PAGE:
# Free statistical textbooks

Are there any free statistical textbooks available?

• Look at Statistics Topics ebook on Amazon by Mehta, and his free web log Statistics Ideas that has lecture slides. Nearly free and better in some pedagogical topics, than the ones you cite on your list of resources. – user48690 Jun 20 '14 at 0:16

The most widely used and probably the best of what is available is http://www.statsoft.com/textbook/

Other online stats books include

Update: I can now add my own forecasting textbook

The Elements of Statistical Learning by Hastie, Tibshirani, and Friedman is a standard text for statistics and data mining, and is now free:

https://web.stanford.edu/~hastie/ElemStatLearn/

Also Available here.

• Why pay $70 for the book? To support the authors and to have a physical copy. That's why I did it, anyway! – Shane Jul 23 '10 at 17:13 • I agree with Shane... and a hardcopy makes reading it much easier. – Vince Jul 24 '10 at 0:07 • Did that, too (previous edition). But it is nice to be able to look things up online when the book is not at hand. And to have access to the new edition. – cbeleites Aug 17 '12 at 12:03 • (+1) Just wanted to comment that this is a GREAT book, it is my all-time favorite. I also ordered a physical copy of it :-). – Néstor Aug 20 '12 at 3:13 • If you attend Hastie and Tibshirani's Statistical Learning and Data Mining seminar, you'll receive a free copy of the text. And you can have your book signed! – RobertF Feb 26 '13 at 18:36 We're looking for long answers that provide some explanation and context. Don't just give a one-line answer; explain why your answer is right, ideally with citations. Answers that don't include explanations may be removed. • Michael Lavine is a clear lecturer and thinker, so I have little doubt his book is worth a look. – whuber Oct 8 '10 at 20:26 • I'm teaching out that book this semester. It may be a good statistics book, but I'm having second thoughts regarding its light probability content. – John D. Cook Oct 9 '10 at 1:21 There's a superb Probability book here: http://www.dartmouth.edu/~chance/teaching_aids/books_articles/probability_book/book.html which you can also buy in hardcopy.; I've often found the Engineering Statistics Handbook useful. It can be found here. Although I've never read it myself, I hear Introduction to Probability and Statistics Using R is very good. It's a full ~400 page ebook (also available as an actual book). As a bonus, it also teaches you R, which of course you want to learn anyways. • +1 For this resource. As the name says, excellent for a practical approach to engineering problems. – Bossykena Jul 26 '10 at 17:42 • first link is dead. – Bru Jul 12 '17 at 8:16 I really like The Little Handbook of Statistical Practice by Gerard E. Dallal Here's a fresh one: Introduction to Probability and Statistics Using R . It's R-specific, though, but it's a great one. I haven't read it yet, but it seems fine so far... ## Machine Learning$\hskip{5em}$Switching now to more specialized topics, there are:$\hskip{4em}$OpenIntro Statistics http://www.openintro.org/stat/textbook.php Inexpensive paperback copies are also available on Amazon. • I moved this from answer to comment since I am expressing my opinion about free books on the net rather than providing a a list of some. As both an author and owner of books I see both sides. I appreciate that most statistics books, especially when they deal with specialized topics are very expensive. However as an author who has put in a lot of effort to try to write useful and informative books I think the authors and publishers deserve remuneration for the efforts they go through to produce the books. So I don't think books should be free. – Michael Chernick Aug 17 '12 at 21:13 • But if authors want to put out material on the internet for free that is their choice. We all can benefit from that. – Michael Chernick Aug 17 '12 at 21:14 • You could make the same arguments about software, but we all benefit from R. – Jeremy Miles Mar 2 '15 at 3:47 A New View of Statistics by Will G. Hopkins is great! It is designed to help you understand how to understand the results of statistical analyses, not how to prove statistical theorems. We're looking for long answers that provide some explanation and context. Don't just give a one-line answer; explain why your answer is right, ideally with citations. Answers that don't include explanations may be removed. Norman Matloff has written a mathematical statistics textbook for computer science students that's free. Kind of a niche market, I suppose. For what it's worth, I haven't read it, but Matloff has a Ph.D. in mathematical statistics, works for a computer science department, and wrote a really good R book, that I recommend for people who want to go to the next stage of programming R better (as opposed to just fitting models with canned functions). Not Statistics specific, but a good resource is: http://www.reddit.com/r/mathbooks Also, George Cain at Georgia Tech maintains a list of freely available maths texts that includes some statistical texts. http://people.math.gatech.edu/~cain/textbooks/onlinebooks.html I really like these two books by Daniel McFadden of Berkeley: http://elsa.berkeley.edu/users/mcfadden/e240a_sp98/e240a.html http://elsa.berkeley.edu/users/mcfadden/e240b_f01/e240b.html We're looking for long answers that provide some explanation and context. Don't just give a one-line answer; explain why your answer is right, ideally with citations. Answers that don't include explanations may be removed. For getting into stochastic processes and SDEs, Tom Kurtz's lecture notes are hard to beat. It starts with a decent review of probability and some convergence results, and then dives right into continuous time stochastic processes in fairly clear, comprehensible language. In general it's one of the best books on the topic -- free or otherwise -- I've found. "An Introduction to Statistical Learning with Applications in R" http://www-bcf.usc.edu/~gareth/ISL/ by two of the 3 authors of the well-known "The Elements of Statistical Learning" plus 2 other authors. An Introduction to Statistical Learning with Applications in R is written at a more introductory level with less mathematical background required than The Elements of Statistical Learning, makes use of R (unlike The Elements of Statistical Learning), and was first published in 2013, some years after this thread was started. Some free Stats textbooks are also available here. We're looking for long answers that provide some explanation and context. Don't just give a one-line answer; explain why your answer is right, ideally with citations. Answers that don't include explanations may be removed. Statsoft's Electronic Statistics Handbook ('The only Internet Resource about Statistics Recommended by Encyclopedia Britannica') is worth checking out. Cosma Shalizi, CMUs ML guru, occasionally updates a draft of a stats book soon to be published by Cambridge Press titled Advanced Data Analysis from an Elementary Point of View. Can't recommend it highly enough... Here's the Table of contents: I. Regression and Its Generalizations Regression Basics The Truth about Linear Regression Model Evaluation Smoothing in Regression Simulation The Bootstrap Weighting and Variance Splines Additive Models Testing Regression Specifications Logistic Regression Generalized Linear Models and Generalized Additive Models Classification and Regression Trees II. Distributions and Latent Structure Density Estimation Relative Distributions and Smooth Tests of Goodness-of-Fit Principal Components Analysis Factor Models Nonlinear Dimensionality Reduction Mixture Models Graphical Models III. Dependent Data Time Series Spatial and Network Data Simulation-Based Inference IV. Causal Inference Graphical Causal Models Identifying Causal Effects Causal Inference from Experiments Estimating Causal Effects Discovering Causal Structure Appendices Data-Analysis Problem Sets Reminders from Linear Algebra Big O and Little o Notation Taylor Expansions Multivariate Distributions Algebra with Expectations and Variances Propagation of Error, and Standard Errors for Derived Quantities Optimization chi-squared and the Likelihood Ratio Test Proof of the Gauss-Markov Theorem Rudimentary Graph Theory Information Theory Hypothesis Testing Writing R Functions Random Variable Generation  • I point people to Cosma's notes regularly. There's some good material in there – Glen_b Jun 6 '16 at 1:10 I know other authors have gone to some trouble to make their books available here on stack exchange ... The printed version of our 2002 edition was printed 3 times and sold out 3 times; Springer and Google recently started selling it (book only) as a PDF eBook (no software) on the Springer and Google sites for$79.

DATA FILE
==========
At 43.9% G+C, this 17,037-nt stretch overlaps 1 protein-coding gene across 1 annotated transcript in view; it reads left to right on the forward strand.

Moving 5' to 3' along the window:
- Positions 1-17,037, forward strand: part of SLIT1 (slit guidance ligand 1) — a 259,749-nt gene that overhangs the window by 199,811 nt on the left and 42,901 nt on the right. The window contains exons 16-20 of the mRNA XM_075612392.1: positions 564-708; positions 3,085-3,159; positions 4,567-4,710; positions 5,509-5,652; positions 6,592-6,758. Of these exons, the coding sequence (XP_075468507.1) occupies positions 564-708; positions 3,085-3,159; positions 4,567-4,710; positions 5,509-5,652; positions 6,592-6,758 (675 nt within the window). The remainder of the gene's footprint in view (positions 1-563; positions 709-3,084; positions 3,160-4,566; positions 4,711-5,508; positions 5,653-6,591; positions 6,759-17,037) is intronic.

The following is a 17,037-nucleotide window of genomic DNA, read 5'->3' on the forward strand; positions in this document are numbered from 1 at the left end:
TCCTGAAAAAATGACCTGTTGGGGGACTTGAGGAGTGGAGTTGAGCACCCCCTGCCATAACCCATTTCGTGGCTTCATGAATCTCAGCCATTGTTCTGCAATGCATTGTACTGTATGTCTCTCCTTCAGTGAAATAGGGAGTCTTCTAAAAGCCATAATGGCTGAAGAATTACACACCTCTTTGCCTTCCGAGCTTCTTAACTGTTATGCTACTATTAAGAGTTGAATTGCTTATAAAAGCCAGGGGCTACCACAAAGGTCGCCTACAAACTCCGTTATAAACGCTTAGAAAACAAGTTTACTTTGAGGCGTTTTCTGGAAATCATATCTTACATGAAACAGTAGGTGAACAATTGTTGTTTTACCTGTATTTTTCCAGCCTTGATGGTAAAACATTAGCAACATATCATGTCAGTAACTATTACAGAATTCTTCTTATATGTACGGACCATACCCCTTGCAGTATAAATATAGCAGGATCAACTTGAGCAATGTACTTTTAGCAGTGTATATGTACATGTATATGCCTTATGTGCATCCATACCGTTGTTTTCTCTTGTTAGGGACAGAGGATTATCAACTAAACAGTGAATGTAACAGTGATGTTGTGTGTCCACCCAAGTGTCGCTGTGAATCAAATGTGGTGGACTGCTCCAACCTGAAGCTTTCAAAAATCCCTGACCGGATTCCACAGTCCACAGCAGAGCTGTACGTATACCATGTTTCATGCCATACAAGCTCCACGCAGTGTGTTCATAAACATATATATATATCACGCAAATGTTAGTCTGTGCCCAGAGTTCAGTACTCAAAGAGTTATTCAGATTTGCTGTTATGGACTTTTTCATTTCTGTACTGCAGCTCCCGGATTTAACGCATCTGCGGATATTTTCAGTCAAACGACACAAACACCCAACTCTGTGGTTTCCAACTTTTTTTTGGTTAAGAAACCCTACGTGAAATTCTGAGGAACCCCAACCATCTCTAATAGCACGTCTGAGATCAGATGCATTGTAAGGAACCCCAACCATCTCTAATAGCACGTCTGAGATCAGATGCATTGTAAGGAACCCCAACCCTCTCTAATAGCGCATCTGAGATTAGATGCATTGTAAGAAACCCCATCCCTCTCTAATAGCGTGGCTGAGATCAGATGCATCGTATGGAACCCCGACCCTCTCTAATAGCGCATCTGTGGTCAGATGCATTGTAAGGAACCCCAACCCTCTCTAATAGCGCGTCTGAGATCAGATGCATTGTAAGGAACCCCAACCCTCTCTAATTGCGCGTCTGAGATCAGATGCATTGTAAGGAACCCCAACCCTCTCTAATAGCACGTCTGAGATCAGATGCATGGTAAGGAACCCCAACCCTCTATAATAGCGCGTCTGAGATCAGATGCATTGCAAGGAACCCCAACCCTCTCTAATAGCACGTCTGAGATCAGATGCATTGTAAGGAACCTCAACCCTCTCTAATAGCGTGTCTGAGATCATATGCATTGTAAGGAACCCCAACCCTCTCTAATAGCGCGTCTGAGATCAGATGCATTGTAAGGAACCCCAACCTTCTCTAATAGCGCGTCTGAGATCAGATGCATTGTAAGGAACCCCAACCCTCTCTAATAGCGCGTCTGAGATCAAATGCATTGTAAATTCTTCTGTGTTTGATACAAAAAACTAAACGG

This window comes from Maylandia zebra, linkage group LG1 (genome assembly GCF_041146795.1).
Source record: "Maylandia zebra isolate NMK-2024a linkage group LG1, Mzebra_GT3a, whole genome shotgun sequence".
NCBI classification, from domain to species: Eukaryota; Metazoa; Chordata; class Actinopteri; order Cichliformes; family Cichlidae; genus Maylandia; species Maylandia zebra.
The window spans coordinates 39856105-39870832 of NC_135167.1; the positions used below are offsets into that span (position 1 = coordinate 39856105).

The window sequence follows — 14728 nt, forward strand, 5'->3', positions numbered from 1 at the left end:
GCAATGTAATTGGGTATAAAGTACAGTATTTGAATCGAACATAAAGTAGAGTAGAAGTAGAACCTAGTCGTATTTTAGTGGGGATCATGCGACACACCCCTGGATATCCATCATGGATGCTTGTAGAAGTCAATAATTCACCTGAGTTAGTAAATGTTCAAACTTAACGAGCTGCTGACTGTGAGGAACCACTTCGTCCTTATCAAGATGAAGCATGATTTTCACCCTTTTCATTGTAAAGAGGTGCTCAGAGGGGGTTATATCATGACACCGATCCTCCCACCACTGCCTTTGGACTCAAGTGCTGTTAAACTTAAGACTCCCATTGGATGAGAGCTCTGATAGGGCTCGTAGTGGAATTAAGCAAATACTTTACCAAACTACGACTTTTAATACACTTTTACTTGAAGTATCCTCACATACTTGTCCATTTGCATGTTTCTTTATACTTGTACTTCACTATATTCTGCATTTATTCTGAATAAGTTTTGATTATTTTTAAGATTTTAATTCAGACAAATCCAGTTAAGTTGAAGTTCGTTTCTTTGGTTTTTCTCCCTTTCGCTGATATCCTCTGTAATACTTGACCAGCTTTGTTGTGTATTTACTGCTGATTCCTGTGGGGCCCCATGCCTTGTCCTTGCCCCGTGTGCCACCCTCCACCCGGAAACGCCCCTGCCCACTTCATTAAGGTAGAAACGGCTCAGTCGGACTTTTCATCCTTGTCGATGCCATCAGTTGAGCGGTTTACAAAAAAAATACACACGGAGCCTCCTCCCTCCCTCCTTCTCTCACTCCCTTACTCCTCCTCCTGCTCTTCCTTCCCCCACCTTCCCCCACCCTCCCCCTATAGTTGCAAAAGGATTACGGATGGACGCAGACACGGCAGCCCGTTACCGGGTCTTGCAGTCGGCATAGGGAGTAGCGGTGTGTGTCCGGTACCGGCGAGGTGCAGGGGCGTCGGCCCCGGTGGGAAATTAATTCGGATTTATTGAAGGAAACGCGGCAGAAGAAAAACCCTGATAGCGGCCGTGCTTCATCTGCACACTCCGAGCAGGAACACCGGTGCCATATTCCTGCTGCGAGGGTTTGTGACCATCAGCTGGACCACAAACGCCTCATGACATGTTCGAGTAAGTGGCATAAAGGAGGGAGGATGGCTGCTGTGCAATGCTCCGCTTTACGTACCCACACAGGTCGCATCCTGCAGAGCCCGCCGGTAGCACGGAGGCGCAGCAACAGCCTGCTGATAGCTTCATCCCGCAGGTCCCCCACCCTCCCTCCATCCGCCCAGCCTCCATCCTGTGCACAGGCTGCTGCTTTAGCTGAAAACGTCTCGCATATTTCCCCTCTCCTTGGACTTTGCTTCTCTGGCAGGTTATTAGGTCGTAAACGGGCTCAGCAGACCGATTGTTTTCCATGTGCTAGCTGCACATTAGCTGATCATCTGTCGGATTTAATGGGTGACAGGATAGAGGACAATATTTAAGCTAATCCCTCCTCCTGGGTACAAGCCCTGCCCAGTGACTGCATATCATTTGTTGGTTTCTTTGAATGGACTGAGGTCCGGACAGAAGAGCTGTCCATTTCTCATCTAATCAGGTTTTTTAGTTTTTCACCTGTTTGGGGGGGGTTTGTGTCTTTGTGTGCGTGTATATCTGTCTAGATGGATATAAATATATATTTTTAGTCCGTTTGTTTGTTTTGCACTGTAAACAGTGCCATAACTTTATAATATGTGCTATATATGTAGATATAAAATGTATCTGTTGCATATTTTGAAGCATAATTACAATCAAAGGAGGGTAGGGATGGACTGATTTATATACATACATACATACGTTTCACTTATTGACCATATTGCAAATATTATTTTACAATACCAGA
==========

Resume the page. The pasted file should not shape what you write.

We are delighted to be able to make the PDF eBook version (2002 edition) available for FREE to stackexchange users at:

http://www.mathstatica.com/book/bookcontents.html

This is a complete PDF version of the original 2002 printed edition. Although no software is included (neither Mathematica nor mathStatica), the methods, theorems, summary tables, examples, exercises, theorems etc are all useful and relevant ... even as a reference text for people who do not even have Mathematica.

• chapter by chapter.

iBooks installation

To install as an iBook:

• Then drag it into iBooks (under the section: PDF files).

• First install it as an iBook (as above)

A write up of probability tutorials and related puzzles along with R code for learning. Hope it helps

We're looking for long answers that provide some explanation and context. Don't just give a one-line answer; explain why your answer is right, ideally with citations. Answers that don't include explanations may be removed.

Not properly an entire textbook, but the part IV of Mathematics for Computer Science is about probability and random variables.

http://www.probabilitycourse.com/ is a website hosting free online-based Probability and Statistics textbook. It also has extra features such as graphing tools and lecture videos

Here is also a great free book on multivariate statistics by Marden, primarily concerned with the normal linear model linked on this page:

http://istics.net/stat/pages/Statistical%20education/Statistics%20text%20books-%20Free%20and%20not%20free.html

It's not a textbook but Bayesian Methods in the Search for the MH370 is a great introduction to particle filters.

A digital textbook on probability and statistics by M. Taboga can be found at https://www.statlect.com The level is intermediate. It has hundreds of solved exercises and examples, as well as step-by-step proofs of all the results presented.

## protected by whuber♦Mar 1 '15 at 22:35